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Isaiah 9:1-4

The people of Isaiah seem to be on the cusp of a new dawning reality. It is so close now that they can almost grasp it– or rather, be grasped by it– and it all feels like very, very good news.

The text gives a strong sense of the “before” for the people of God. They were “those who were in anguish” (v. 1). The ones who “walked in darkness” and “lived in a land of deep darkness” (v. 2). They bore a “yoke of burden” with a “bar across their shoulders” and knew the “rod of their oppressor” (v. 4).

At this point in their history the people of God have split into two nations, the Northern Kingdom of Israel and the Southern Kingdom of Judah. Isaiah is sent by God as a prophet to Judah, approximately 150 years before they would be hauled into exile. They’ve had a king ruling for a few centuries at this point, though always with varying degrees of faithfulness to God and geo-political safety.

The most recent king, King Ahaz, reigned for 16 years. Of his reign, 2 Chronicles 28:1-4 says, “He did not do what was right in the sight of the LORD, as his ancestor David had done,” and “made cast images for the Baals” and participated in child sacrifices and other sacrifices to neighboring deities. During his reign thousands of people would be killed by neighboring nations, with many others taken as captives. Out of fear, King Ahaz asked for help from Assyria, but God allowed Assyria to overtake Judah because of King Ahaz’s idolatry. If that all wasn’t bad enough, he even closed up the temple. In the eyes of scripture, he was a trainwreck. His unfaithfulness to God and God’s way led to the anguish, darkness, and oppression of God’s people.

We see this most clearly in verse 2 which includes two different words that describe what people were experiencing. First, the people walked in darkness, חֹשֶׁךְ kho-shek, which has a dual meaning of literal darkness, as well as figurative darkness in the sense of misery and distress. These are also people who “lived in a land of deep darkness”, צַלְמָוֶת tsal-maw-veth, which usually translates “darkness” as the “shadow of death.” We are given clues about the distress faced in verse 4 that speaks of the “yoke of their burden and the bar across their shoulders” and “the rod of their oppressor” as they lived in areas annexed by Assyria.

It is not to some abstract or shallow pain that the light breaks in, but to a people whose backs are up against the wall, who know pain both inwardly and outwardly, who are oppressed. To these people, on these people, “light has shined.”

Originally, these verses served as a celebration for the coronation of a new king for Judah, most likely King Hezekiah, Ahaz’s son. The new king gave hope and promise that there would be relief from the oppression they knew. How much fuller this hope and promise became through King Jesus.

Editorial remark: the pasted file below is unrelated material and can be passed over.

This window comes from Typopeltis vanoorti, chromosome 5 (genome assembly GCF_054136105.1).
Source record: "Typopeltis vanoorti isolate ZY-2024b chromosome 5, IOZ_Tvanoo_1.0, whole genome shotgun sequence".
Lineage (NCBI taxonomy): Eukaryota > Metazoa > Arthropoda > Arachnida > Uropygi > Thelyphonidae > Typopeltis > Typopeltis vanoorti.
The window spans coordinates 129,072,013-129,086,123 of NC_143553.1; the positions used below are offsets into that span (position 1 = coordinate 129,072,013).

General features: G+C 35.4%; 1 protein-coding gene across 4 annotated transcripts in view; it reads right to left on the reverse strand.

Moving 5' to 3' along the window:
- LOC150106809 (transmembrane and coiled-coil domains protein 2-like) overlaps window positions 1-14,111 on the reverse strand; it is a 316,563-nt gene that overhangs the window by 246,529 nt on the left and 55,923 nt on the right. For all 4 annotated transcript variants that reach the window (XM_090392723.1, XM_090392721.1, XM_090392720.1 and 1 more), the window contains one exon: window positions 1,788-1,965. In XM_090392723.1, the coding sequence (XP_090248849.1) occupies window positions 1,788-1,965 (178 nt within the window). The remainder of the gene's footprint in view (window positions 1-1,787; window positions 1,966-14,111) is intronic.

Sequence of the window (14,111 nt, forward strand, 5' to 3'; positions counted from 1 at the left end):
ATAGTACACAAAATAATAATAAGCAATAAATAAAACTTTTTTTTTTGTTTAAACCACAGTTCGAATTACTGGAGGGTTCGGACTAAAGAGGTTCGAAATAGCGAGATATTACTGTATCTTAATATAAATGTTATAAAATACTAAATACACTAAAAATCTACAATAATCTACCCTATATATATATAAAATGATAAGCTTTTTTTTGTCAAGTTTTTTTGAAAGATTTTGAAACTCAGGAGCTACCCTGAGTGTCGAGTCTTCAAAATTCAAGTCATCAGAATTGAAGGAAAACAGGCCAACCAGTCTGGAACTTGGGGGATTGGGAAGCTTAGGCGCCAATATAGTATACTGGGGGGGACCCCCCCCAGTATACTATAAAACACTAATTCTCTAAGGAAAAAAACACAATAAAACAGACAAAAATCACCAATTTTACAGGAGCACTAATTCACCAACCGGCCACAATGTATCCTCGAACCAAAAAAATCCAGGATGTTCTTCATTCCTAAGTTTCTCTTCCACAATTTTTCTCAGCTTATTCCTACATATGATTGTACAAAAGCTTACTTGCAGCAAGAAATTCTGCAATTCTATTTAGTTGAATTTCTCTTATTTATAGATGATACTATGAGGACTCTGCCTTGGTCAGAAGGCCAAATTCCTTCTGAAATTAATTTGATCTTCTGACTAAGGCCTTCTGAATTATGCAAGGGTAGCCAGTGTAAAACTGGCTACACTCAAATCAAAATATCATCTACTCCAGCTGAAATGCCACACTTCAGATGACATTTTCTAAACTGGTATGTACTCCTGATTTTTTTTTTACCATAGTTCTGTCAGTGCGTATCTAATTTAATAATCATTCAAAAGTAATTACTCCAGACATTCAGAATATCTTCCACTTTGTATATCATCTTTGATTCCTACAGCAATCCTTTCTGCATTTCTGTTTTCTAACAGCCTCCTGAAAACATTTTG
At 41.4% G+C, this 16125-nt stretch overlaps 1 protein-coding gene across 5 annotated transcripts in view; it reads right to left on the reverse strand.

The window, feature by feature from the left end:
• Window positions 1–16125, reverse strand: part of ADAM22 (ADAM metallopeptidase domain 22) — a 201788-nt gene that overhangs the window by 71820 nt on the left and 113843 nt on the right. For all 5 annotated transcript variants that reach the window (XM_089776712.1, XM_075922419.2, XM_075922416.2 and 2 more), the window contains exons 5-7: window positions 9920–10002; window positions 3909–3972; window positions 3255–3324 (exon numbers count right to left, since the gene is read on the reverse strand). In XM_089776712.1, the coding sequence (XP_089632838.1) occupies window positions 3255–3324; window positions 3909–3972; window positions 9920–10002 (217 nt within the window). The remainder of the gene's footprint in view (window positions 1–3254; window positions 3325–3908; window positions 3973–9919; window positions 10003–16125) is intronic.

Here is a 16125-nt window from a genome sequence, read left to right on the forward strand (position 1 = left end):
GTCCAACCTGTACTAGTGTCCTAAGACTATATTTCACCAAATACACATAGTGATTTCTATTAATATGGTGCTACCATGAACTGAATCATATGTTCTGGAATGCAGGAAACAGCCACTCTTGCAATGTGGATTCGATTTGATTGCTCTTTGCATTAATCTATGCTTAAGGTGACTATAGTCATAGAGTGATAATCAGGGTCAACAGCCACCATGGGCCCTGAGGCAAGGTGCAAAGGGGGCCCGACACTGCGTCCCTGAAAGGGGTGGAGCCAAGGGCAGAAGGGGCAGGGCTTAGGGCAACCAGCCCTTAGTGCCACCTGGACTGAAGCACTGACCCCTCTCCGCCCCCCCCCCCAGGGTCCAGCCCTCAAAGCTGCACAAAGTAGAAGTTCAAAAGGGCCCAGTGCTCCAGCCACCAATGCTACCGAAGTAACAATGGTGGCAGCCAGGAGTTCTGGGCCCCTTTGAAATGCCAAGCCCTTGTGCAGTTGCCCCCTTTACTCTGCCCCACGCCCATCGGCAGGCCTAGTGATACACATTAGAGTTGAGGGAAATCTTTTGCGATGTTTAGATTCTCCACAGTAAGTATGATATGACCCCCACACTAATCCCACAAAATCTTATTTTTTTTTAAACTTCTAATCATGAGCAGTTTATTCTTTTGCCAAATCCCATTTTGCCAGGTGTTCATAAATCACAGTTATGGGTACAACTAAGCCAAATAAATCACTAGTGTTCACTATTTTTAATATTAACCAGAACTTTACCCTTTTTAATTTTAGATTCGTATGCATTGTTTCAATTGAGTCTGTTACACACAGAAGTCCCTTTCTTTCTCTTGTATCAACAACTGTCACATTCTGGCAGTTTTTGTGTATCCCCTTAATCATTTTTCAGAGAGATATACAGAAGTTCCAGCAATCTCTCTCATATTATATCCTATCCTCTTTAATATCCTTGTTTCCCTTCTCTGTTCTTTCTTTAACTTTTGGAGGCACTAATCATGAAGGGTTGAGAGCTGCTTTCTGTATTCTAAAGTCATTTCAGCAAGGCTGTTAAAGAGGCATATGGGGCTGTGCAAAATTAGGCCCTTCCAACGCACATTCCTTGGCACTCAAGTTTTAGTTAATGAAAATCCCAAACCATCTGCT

In the context of the Church year we read these verses during Epiphany. In these weeks following Christmastide, the scriptures turn us to see how God reveals God’s light in Christ, and we see how this light has the power to save.

Isaiah 9:1-4 has a clear reality in mind in that it proclaims that God’s light shines on the oppressed. It is God’s will to save God’s people and to free them from the anguish of oppression and the way it places people in the shadow of death. It is the movement of God to break the rod of the oppressor, freeing both oppressed and oppressor.

In light of the God who acts to save and to free, God’s people respond with celebration. Verse 3 points toward the outlandish and raucous celebration of those who receive God’s saving light, “as with joy at the harvest, as people exult when dividing plunder.”

For the people of God in Isaiah, the dawning of a new ruler cast such an image of the future that they could see it for its divine possibilities: God was saving and freeing them. Though they’d known darkness, light had dawned! The same is true for the world today: God’s light is revealed in Christ and God is still saving, still freeing today.

As we preach this text, sermons can echo the same movement as they paint with words the places of darkness and oppression witnessed in the world today. While those of us in the West may contextualize this to speak of spiritual darkness, perhaps this text might challenge us to consider the real and lived experience of the oppressed today, such as people caught by predatory lending practices or victims of war and political instability. Who are the oppressed whom God has a special eye for in your context today? How is God acting in our midst to shine God’s saving light upon them? They are often those who are not seen, so this sermon may be able to bring awareness for those whom God is calling the Church to care.

The challenge of Epiphany preaching is less that we are unfamiliar with places of oppression and darkness, but more that we struggle at times to see the saving light of God that has dawned. As a result, the sermon can spend less time articulating the realities of darkness, and draw upon stories that not only claim that God’s light has dawned in Christ, but give feeling, texture, and reality to just that.

Lord, let Your light shine upon me as I labor over this sermon. Show me the ones You love who know the rod of oppression and shadow of death. Warm me and my congregation with the heat of Your dawning light, that we might be saved from the slow death of apathy, and the swift death of indifference. Show me, O God, how You are acting today to save and to free! Amen.